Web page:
Thus, “in the dualistic labour market approach informal employment is an involuntary solution to unemployment. It is perceived by rural migrants as a temporary survival strategy while they wait for job opportunities to open up in the formal sector” (Dessy and Pallage 2003, p. 228).
Critique of Dualistic Labour Markets in Developing Countries
Several factors affect the labour supply in the developing countries. Reflectively, equilibrium and transitional wage differentials offer a valid explanation for the educe labour differential persistence in the labour markets of developing countries as part of the supply constraint.
Reflectively, homogeneous jobs and perfect competition within the labour markets in the dualistic labour markets rarely function in developing countries. Ideally, workers have unlimited options apart from changing jobs until optimal satisfaction is achieved through the creation of a theoretical balance characterized by identical wage payment across primary and secondary labour markets. In this process, the labour placement is not disrupted (Shapiro and Stiglitz 1984).
However, in reality labour wage rate variances are persistent in both empirical and casual rates despite the theoretical balance proposed by the dualistic labour market theory.
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These variances are attributed to inconsistencies between casual and empirical wage rate reviews. Besides, nonwage factors, such as fringe benefits, job location, job status, wage advancement prospects, earnings regularity, and risk of death or injury in primary labour markets have substantial influence on positioning in either formal or informal employment since they form part of wage differentials in developing countries unlike in developed countries.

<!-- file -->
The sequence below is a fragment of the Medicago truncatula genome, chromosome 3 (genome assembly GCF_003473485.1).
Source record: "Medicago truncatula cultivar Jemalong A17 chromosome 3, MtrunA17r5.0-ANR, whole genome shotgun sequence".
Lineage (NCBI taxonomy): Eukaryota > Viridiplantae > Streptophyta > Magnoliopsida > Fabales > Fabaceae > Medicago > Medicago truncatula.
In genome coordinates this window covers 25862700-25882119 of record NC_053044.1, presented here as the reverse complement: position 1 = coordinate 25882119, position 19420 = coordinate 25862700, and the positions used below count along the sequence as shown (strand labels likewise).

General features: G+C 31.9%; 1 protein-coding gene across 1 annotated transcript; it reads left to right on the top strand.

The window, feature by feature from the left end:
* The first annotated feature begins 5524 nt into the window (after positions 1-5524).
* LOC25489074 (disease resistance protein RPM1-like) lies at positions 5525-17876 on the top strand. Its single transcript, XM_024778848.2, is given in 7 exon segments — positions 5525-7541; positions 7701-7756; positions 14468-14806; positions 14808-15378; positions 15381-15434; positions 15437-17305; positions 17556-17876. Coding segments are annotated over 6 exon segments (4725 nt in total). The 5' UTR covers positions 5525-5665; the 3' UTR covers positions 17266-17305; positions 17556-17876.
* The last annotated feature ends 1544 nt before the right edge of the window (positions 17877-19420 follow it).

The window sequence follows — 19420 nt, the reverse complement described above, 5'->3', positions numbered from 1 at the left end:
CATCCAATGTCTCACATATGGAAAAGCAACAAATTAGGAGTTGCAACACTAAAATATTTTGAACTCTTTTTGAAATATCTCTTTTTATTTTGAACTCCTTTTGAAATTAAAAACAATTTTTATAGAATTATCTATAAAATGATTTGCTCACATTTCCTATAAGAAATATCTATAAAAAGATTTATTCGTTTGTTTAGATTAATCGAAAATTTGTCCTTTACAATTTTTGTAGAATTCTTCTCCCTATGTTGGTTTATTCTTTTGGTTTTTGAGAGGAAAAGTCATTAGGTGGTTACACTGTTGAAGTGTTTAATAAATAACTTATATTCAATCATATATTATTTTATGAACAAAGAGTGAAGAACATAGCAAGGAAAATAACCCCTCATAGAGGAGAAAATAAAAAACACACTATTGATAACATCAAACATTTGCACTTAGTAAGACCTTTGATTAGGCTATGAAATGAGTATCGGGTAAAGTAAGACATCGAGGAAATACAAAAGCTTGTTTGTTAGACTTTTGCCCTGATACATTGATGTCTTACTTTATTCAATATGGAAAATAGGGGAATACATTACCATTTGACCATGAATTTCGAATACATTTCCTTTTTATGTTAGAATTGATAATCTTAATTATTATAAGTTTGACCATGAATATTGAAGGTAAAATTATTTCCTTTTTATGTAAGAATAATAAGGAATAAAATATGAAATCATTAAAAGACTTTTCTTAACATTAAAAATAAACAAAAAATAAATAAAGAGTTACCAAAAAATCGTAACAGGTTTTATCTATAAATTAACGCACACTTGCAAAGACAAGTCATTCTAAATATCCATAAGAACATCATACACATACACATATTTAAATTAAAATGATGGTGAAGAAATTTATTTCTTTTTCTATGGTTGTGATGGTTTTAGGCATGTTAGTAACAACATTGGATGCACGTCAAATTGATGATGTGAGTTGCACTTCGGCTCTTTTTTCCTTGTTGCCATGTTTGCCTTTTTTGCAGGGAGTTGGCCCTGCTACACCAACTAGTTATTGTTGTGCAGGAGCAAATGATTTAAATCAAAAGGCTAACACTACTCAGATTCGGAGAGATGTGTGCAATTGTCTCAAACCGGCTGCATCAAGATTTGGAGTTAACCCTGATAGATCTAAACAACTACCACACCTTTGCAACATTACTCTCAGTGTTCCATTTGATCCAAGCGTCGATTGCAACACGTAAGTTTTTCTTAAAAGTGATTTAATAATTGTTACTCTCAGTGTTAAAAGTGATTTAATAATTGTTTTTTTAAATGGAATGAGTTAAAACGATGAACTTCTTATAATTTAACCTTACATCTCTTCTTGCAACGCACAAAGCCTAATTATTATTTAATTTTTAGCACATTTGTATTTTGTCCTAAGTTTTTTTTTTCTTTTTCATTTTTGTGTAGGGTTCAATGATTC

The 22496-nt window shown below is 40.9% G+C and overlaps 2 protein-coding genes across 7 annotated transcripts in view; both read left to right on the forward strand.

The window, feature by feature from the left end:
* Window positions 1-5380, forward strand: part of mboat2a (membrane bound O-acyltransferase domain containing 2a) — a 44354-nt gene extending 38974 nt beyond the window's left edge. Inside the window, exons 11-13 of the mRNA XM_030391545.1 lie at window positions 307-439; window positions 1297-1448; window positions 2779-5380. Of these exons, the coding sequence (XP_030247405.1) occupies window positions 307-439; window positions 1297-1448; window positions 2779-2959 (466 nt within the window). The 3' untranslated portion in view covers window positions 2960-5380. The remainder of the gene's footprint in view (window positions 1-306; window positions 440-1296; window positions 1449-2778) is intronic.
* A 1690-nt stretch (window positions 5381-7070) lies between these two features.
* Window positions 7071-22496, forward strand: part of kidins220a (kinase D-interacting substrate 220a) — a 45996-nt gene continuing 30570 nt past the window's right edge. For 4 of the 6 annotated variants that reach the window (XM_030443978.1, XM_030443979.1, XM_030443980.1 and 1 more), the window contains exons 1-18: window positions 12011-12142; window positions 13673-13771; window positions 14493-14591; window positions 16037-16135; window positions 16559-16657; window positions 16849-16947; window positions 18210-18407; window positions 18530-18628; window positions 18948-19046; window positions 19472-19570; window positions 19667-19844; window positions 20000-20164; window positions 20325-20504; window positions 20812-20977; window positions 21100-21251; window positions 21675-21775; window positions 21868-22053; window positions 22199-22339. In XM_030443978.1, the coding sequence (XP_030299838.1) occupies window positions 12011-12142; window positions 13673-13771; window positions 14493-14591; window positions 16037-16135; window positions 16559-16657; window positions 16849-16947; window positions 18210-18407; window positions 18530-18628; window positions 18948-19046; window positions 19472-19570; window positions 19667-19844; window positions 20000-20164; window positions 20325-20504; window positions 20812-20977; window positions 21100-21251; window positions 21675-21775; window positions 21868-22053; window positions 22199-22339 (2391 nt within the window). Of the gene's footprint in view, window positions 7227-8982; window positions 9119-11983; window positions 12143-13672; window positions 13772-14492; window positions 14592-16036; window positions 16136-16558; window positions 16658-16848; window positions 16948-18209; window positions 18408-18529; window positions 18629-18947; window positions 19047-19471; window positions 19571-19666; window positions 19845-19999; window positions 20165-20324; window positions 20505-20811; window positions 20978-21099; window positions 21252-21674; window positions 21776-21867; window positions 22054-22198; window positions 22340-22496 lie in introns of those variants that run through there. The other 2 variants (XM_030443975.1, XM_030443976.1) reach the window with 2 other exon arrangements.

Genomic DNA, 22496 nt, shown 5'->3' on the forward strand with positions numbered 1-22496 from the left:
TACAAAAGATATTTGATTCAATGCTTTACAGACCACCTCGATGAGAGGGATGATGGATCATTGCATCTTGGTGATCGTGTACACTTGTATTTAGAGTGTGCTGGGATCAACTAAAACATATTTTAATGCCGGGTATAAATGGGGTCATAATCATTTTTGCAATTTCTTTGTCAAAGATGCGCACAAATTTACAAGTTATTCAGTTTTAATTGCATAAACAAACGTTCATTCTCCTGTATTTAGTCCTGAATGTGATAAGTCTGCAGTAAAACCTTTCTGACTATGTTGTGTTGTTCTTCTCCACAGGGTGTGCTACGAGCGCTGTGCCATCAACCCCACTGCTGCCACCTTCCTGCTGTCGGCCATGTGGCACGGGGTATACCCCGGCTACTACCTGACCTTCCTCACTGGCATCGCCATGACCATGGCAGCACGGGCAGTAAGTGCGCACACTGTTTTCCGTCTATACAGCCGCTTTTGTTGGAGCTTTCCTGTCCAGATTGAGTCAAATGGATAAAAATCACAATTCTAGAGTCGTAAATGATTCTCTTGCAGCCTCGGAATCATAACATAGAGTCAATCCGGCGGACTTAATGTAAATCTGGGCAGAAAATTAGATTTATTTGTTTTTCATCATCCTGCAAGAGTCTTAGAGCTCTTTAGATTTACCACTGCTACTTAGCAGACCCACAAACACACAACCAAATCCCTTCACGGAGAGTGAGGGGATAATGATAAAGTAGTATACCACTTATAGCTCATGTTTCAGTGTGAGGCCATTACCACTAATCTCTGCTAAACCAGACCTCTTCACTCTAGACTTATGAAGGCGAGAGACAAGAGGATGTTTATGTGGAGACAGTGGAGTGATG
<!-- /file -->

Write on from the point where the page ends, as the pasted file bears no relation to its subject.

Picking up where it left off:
In developing countries, the primary sector is characterised by unstable wage differential determinants making a good number of workers to actual switch jobs from primary to secondary labour markets. Consequently, their intrinsic influence forms part of the overall wage differentials that are part of the generated labour placement effect (Ray 1998).
Market information placement is presented as another vital determinant of labour placement in the developing countries. Market information influences the behaviour of the labour market, its efficiency, and optimal operation. Thus, imperfect and costly market labour information is a major contributor towards persistent labour differentials at the micro and macro levels of the labour market in the developing countries. Besides, when their effect is long term, then the outcome may assume the form of long-lasting differential wage imbalances that are transitioning from a period to another in both the primary and secondary labour markets of such economies.
Consequently, wage structure immobilities such as institutional, geographic, and institutional often last longer than usual in developing countries. Reflectively, these immobilities are clear indicators of differences in wage rates within a similar industry for workers with the same educational level, skills, and experience as is the case in most labour markets of developing countries.
On the other hand, substitution and income effects also influence labour in the developing countries. In the process of changing occupation, the underlying decision science is the overall effect of the same on capital structure of a worker. Generally, the overall expected outcome is measured as a ratio of the total cost of investment on the relocation. For instance, transportation expenses, psychic costs, and forgone income during transition form part of the cost matrix in labour placement.